Avoiding Heat Stroke in the SummerIN SENIORS' HEALTH
According to the Centers for Disease Control and Prevention (www.cdc.gov), seniors are more prone to heat stroke and heat exhaustion for several reasons:
- As we age, we have difficulty adjusting to sudden changes in temperatures.
- Older adults are at an increased risk for chronic medical conditions that can challenge the body's responses to heat.
- Prescription medications many seniors take can impair the body's ability to control temperature and trigger perspiration.
Thankfully, seniors won't have to stay indoors this summer to avoid heat stroke. Follow these simple tips to prevent summer heat stroke and exhaustion:
- Dress for success. Choose lightweight fabrics and light-colored clothing that deflect the sun's energy and heat. Carry an umbrella or wear a wide-brimmed hat for extra sun protection.
- Drink up. Drink water and juice frequently to prevent dehydration.
- Eat up. Eating foods high in protein can help increase metabolic heat, which can lessen chances of heat stroke.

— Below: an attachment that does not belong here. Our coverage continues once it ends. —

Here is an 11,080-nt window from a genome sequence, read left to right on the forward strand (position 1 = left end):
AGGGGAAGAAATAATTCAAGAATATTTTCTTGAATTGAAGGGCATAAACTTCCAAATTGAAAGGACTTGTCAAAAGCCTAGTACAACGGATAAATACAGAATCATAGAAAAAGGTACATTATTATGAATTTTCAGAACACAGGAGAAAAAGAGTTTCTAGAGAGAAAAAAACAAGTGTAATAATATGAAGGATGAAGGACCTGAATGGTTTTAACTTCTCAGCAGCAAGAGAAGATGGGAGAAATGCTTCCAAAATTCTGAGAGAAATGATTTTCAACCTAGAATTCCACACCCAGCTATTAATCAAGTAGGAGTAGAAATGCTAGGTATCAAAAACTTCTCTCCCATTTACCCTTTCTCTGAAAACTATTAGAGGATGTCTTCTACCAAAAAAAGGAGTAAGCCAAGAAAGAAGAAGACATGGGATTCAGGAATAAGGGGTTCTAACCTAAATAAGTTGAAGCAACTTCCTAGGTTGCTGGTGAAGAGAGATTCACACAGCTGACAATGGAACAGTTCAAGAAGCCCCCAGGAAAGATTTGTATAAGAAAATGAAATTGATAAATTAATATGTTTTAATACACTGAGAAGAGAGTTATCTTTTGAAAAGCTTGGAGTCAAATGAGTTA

- Take a break. If you must be outdoors, take a moment to relax in the shade or air conditioning.
- Take it easy. Try to avoid strenuous chores and exercise during the hottest parts of the day. If you need to work in the yard or complete another task outside, try to schedule it for a cooler time of day.
|Could It Be Heat Stroke? |
Knowing the warning signs and symptoms of heat stroke can help save lives. If you notice someone showing evidence of any of the following symptoms, seek medical assistance immediately and take the person into an air-conditioned room. The warning signs of a heat stroke include:
The warning signs of a heat stroke include:
Sources: www.cdc.gov, www.redcross.org © 2013. True North Custom Media. All Rights Reserved.
SeniorsFirst is a complimentary community outreach and education program for adults age 60 and over offered on the campus of Applewood Estates in Freehold. Membership is open to all residents of Freehold and surrounding areas.
SeniorsFirst hosts a wide variety of social activities including dining out and games, monthly themed luncheons with professional entertainment, and holiday festivities. SeniorsFirst also sponsors educational programs that address health, lifestyle and safety issues that are important to you. Health fairs and screenings, and survivors-and-caregivers support groups for stroke and Parkinson’s disease are among the resources available. Visit our website or call (732) 780-3013 for more information.